Figure 5. Some metallo-enzymes are formed by a set of subunits. Shown here is the structure of nitrogenase that has an energized supply of electrons (energy from ATP) via two iron/sulfur clusters and an active site FeMoco shown in the inset. There are two distinct protein units linked to one supply line of a separate unit. Note there is a light non-metal in a hole in the structure of Fe7MoS9 but, as it is of uncertain nature, it is not shown.

 

References

1. Frausto da Silva JJR, Williams RJP. The Biological Chemistry of The Elements. 2nd edition. 2001. Oxford University Press, Oxford, UK.

2. Valentine JS, Bertini I, Gray HB. Biological Inorganic Chemistry: Structure and Reactivity. 2000. Univ. Science Books, New York.

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The following references are arranged in sequence to give quick access to different metal ion/protein complexes. Na, K, Mg, Ca (9)-(14), Zn (13,14), Fe (15)-(18), Mn (19), Cu (20,21), Co (22,23), Ni(24), V(25), W(26), Mo (27), Se (28).

9. Williams RJP. The biochemistry of sodium, potassium, magnesium and calcium. Quart. Revs. Chem. Soc. 1970; 24:331-360.

10. Cowan JA, ed. Biological Chemistry of Magnesium. 1995. VCH, New York.

11. Carafoli E, Klee C, eds. Calcium as a Cell Regulator. 1998. Oxford University Press, Oxford, UK.

12. Pochet R, ed. Calcium: The Molecular Basis of Calcium Action. 2000. Kluwer Academic, Dordrecht, the Netherlands.

13. Coleman JE. Zinc enzymes. Curr. Opin. Chem. Biochem. 1998; 2: 222-234.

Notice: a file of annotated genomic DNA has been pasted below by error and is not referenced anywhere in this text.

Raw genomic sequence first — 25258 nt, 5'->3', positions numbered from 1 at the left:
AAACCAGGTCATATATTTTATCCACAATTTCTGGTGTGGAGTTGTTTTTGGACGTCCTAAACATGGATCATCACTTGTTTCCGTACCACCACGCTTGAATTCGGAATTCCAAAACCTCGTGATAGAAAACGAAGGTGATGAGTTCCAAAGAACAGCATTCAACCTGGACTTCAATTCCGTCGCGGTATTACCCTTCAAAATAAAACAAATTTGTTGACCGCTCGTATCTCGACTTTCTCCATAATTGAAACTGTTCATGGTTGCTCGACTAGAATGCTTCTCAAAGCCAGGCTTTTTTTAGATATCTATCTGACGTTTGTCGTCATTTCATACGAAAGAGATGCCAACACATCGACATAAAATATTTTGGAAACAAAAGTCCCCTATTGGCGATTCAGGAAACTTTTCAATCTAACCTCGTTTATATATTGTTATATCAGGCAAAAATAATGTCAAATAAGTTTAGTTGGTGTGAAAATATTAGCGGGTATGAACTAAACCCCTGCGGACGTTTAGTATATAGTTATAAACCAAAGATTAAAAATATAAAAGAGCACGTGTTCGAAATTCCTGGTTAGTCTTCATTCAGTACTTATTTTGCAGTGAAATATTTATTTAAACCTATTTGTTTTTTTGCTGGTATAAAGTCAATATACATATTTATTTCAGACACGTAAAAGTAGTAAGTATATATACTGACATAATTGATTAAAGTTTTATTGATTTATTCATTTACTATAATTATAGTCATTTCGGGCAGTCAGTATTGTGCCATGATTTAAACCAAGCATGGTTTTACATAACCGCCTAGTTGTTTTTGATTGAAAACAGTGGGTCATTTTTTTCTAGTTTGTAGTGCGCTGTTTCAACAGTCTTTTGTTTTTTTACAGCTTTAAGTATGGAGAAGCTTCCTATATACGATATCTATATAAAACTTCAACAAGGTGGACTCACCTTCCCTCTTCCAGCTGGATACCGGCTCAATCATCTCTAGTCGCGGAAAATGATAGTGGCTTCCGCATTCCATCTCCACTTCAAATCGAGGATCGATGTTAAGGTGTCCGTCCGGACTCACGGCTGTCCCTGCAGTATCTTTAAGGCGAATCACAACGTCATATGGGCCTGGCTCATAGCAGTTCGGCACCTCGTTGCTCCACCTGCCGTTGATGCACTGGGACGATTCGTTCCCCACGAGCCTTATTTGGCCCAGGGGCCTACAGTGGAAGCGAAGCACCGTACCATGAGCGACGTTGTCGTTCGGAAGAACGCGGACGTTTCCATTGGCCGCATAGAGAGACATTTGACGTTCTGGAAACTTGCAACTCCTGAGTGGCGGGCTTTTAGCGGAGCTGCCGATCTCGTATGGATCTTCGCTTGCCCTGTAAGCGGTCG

14. Klug A. Zinc finger peptides for the regulation of gene expression. J. Mol. Biol. 1999; 293:215-218.

15. Beinert H. Iron-sulfur proteins: ancient structures still full of surprises. J. Biol. Inorg. Chem. 2000; 5:2-15.

16. Moore GR, Pettigrew GW. Cytochrome c biological aspects. 1990. Springer-Verlag, Berlin.

17. Isaac IF, Dawson JH. Haem-containing peroxidases. Essays Biochem. 1999; 34:51-69.

18. Michel H, Behr J, Harrenga A, Kanut A. Cytochrome c oxidase structure and spectroscopy. Annu. Rev. Biophys. Biomol. Struct. 1998; 27:329-356.

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21. Huber R. Copper clusters in oxidases. Angewandte Chemie (Int. Ed.) 1989; 28:848-869.

22. Lowther WT, Matthews BW. Structure based perspectives on Bi2-dependent enzymes. Ann. Rev. Biochem. 1997; 66:269-313.

23. Krantler B (ed). Vitamin B12 and B12-proteins. 1998. Wiley-VCH, Weinheim, Germany.

24. Fontecilla-Camps J-C, Ragland SW. Nickel-iron-sulfur sites. In: Advances in Inorganic Chemistry. Cammack R, Sykes AG, eds. 1999. Academic Press, San Diego, pp. 283-332.

25. J. Inorg. Biochem. Articles devoted to vanadium biochemistry. 2000; 30.

26. Kletzin A, Adams MWW. Tungsten in biological systems. FEMS Microbiol. Rev. 1996; 18:5-63.

27. Hille R. Molybdenum enzymes. Essay Biochem. 1990; 34:125-137.

28. Stadtman TC. Selenium biochemistry. Ann Rev. Biochem. 1990; 65:83-100.

 

Further Reading

The following volumes contain detailed structures and properties of virtually all metallo-enzymes and metallo-proteins.

Messerschmidt A, Huber R, Poulos T, Weighhardt K. Handbook of Metalloproteins. Vol. I and II. 2001. Wiley, New York.

Messerschmidt A, Bode W, Cyglar M. Handbook of Metalloproteins. Vol. III. 2004. Wiley, New York.